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I’m a grad school drop-out who writes about a myriad of topics including social justice, my rescue dogs, and books. Instagram: @mathsiiin

A social justice writer with a love for carrot cake and the ocean

Me with my husband Alec and our rescue dogs Jasper (left) and Ginny. Photo provided by author.

On Medium and Twitter, part of my tiny bio includes the words “grad school drop-out.” This descriptor is important to me because I was married to the idea of school, academic accolades, and degrees for way too long. I feel proud that I left a program that wasn’t a financially wise decision for where I was moving my life. Being a drop-out of sorts represents growth for me.

I am an Enneagram 1. If you haven’t heard of this personality typing system, I wrote an overview you can read here. Basically, Type 1s are called “Reformers” and are known for…


An organized list of links to my stories based on topic

Photo by Fallon Michael on Unsplash

I got the idea to create a Table of Contents from Casira Copes. I like that she just has a list pinned on her Medium page with emojis for easy navigation, and I’ve recently felt frustrated by the Medium profile format (I wish profiles were more like publications and allowed for category bars up top).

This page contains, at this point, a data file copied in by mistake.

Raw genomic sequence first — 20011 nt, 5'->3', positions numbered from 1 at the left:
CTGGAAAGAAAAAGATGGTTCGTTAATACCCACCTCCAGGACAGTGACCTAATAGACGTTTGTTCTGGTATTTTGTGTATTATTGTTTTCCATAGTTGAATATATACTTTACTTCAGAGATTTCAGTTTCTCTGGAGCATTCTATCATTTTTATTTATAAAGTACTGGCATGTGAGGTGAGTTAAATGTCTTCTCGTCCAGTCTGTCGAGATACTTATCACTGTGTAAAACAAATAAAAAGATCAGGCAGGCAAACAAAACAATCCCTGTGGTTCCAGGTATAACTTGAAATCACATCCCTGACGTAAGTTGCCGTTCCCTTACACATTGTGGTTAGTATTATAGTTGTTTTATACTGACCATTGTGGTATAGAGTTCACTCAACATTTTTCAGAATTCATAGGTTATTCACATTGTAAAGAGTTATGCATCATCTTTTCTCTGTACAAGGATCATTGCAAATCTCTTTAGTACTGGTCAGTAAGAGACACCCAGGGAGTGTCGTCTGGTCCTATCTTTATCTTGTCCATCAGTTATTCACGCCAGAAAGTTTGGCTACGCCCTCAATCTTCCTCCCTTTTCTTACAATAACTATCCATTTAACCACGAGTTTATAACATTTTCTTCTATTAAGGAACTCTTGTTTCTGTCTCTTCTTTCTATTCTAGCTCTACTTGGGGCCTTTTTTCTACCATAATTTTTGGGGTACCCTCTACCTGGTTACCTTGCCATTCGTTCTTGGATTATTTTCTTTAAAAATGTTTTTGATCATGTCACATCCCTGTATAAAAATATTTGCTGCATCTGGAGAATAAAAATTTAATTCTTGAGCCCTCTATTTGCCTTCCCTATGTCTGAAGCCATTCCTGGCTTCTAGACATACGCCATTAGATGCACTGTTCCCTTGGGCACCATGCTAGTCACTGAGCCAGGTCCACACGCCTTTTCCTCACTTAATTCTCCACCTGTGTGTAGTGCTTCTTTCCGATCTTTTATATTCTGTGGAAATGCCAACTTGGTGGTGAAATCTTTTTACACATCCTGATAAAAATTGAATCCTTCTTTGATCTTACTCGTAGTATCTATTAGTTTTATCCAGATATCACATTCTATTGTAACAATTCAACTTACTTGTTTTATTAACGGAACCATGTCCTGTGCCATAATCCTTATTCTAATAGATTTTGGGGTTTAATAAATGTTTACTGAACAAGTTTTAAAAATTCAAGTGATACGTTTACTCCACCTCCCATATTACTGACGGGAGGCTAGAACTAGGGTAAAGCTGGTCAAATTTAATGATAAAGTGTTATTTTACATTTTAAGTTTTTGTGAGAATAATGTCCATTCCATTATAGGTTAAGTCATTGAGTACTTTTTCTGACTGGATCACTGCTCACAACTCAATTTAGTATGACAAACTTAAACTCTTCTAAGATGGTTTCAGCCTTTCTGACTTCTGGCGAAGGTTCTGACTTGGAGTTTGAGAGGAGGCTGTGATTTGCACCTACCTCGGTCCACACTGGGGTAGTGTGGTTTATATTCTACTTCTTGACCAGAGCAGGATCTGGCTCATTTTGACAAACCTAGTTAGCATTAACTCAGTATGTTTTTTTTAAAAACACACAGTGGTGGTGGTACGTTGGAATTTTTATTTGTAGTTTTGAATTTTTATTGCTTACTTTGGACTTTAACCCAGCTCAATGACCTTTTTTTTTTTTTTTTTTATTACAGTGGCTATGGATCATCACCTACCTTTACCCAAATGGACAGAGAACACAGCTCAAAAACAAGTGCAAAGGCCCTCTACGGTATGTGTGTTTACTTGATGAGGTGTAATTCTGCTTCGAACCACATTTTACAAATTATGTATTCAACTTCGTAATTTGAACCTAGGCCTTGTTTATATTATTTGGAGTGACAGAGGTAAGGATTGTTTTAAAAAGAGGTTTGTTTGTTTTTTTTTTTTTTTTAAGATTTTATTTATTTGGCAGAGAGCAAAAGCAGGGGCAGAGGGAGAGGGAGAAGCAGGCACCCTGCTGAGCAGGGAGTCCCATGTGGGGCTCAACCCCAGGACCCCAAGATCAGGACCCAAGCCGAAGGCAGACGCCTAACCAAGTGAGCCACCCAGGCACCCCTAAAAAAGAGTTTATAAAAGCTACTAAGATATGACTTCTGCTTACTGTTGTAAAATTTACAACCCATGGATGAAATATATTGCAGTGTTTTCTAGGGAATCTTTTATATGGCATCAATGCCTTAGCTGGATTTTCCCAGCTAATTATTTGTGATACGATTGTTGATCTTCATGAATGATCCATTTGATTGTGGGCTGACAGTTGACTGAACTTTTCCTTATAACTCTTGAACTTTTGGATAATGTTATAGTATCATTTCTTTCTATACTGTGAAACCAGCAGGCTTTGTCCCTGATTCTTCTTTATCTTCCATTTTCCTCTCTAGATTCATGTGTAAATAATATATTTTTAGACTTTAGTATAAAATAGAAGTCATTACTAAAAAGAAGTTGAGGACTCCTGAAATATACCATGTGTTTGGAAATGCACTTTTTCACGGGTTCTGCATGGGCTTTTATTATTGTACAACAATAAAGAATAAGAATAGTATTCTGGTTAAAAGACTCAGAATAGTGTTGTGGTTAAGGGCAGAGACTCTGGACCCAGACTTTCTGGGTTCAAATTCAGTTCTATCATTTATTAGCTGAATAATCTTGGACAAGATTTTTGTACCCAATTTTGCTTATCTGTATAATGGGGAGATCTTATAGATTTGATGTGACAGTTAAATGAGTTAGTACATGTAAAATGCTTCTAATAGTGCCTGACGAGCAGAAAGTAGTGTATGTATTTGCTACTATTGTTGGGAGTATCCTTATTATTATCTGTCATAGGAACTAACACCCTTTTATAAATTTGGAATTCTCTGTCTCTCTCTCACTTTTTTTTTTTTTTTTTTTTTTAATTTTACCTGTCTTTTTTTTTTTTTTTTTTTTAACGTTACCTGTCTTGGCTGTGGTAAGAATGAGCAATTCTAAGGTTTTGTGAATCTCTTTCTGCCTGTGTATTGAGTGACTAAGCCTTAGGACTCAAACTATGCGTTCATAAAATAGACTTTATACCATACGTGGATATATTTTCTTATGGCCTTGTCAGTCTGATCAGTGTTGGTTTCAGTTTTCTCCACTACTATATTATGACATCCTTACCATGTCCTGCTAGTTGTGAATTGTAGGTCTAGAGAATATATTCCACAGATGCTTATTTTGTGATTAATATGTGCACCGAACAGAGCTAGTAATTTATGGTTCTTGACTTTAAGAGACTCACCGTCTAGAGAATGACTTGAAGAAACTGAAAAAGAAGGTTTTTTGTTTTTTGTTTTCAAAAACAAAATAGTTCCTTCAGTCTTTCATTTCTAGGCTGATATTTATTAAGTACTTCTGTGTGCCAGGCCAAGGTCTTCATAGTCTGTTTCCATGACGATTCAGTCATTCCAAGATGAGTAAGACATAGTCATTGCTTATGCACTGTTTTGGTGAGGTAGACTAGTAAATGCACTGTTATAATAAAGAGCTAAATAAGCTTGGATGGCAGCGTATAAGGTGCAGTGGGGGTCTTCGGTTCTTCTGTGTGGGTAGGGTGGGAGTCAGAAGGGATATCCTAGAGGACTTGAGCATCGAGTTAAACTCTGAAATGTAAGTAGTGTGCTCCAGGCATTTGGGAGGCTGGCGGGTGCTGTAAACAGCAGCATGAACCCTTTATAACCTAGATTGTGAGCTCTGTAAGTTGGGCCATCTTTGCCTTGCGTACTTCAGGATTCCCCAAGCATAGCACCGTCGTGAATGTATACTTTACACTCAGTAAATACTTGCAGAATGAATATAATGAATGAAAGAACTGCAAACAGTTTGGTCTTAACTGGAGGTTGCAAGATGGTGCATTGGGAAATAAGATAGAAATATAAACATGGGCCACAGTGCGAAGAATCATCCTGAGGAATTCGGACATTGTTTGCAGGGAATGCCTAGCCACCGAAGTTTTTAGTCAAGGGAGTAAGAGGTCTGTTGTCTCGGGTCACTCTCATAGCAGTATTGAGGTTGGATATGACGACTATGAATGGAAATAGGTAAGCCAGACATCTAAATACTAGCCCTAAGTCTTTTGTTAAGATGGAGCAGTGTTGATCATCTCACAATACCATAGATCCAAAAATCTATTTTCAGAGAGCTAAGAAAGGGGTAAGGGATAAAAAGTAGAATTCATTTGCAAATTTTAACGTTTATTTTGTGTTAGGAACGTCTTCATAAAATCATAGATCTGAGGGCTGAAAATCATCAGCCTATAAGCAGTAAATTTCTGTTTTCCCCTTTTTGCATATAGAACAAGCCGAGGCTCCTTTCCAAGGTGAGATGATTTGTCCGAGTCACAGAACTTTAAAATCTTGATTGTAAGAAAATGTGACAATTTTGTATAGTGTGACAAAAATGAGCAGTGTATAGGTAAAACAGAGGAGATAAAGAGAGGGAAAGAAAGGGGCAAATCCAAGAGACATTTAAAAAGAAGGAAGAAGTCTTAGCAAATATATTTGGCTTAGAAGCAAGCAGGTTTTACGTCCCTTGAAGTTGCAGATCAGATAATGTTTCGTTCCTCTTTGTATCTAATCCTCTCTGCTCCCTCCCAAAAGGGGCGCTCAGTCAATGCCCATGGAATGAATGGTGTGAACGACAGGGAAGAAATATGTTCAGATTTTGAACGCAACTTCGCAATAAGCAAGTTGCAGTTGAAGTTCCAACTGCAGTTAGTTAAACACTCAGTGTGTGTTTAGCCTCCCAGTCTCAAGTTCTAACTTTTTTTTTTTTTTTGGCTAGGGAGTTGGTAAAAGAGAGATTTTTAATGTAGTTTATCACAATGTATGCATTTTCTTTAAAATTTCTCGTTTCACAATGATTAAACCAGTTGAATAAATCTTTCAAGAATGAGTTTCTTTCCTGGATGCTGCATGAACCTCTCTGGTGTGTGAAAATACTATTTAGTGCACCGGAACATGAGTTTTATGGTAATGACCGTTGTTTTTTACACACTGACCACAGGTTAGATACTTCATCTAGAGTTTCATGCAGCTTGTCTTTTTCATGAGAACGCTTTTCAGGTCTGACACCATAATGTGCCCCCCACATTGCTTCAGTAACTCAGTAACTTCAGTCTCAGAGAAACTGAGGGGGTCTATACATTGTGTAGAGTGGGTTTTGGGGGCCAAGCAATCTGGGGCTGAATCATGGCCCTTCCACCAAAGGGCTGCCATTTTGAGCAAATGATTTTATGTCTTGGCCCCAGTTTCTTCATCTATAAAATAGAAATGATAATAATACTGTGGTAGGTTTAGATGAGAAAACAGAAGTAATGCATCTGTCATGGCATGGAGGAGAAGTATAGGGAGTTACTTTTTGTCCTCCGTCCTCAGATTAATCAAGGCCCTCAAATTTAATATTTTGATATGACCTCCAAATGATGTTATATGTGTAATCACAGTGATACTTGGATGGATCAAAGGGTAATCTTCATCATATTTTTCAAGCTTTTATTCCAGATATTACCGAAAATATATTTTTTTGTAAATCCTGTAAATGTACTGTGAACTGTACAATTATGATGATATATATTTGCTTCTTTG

Below you’ll find a list of my articles to date, organized by category (articles listed newest to oldest).

And here’s my About Me story to get to know me better:
About Me — Madison…


Charles Mills’s thesis stands the test of time

Photo by Life Matters from Pexels

I began reading Charles Mills’s explosive book The Racial Contract while I was enrolled in a graduate program in 2020. Mills is a philosopher by degree and profession, with a focus on “social and political philosophy, particularly in oppositional political theory as centered on class, gender, and race.”

His book, The Racial Contract is an expansion of the old philosophical social contract theory (modernized and made famous by Thomas Hobbes, John Locke, Immanuel Kant, and Jean-Jacques Rousseau). …


Derek Chauvin was found guilty today, but there is still work to be done

Photo by Carlos Barria/Reuters for The Washington Post.

I am the opposite of a social butterfly, especially when it comes to social media. I deleted two of my social media accounts recently, and only made a Twitter account within the last week.

Suffice to say, I am usually unaware of breaking news and social events. I find things out a little late.

Today, about an hour after the verdict was delivered, I learned the results of Derek Chauvin’s trial for the murder of George Floyd.

Guilty, on all counts.

I quickly went to Twitter to see the reactions across the nation (after hastily following a few news accounts…


Another child of color was shot in Chicago, and here’s what it teaches us

Photo taken by Ashlee Rezin Garcia/AP for The Guardian.

[TW: police brutality, murder]

On Tuesday, April 13th, video footage was released by the Civilian Office of Police Accountability of Chicago showing the homicide of Adam Toledo at the hands of a Chicago Police Officer on March 29th, 2021. Toledo was 13 years old at the time of his death.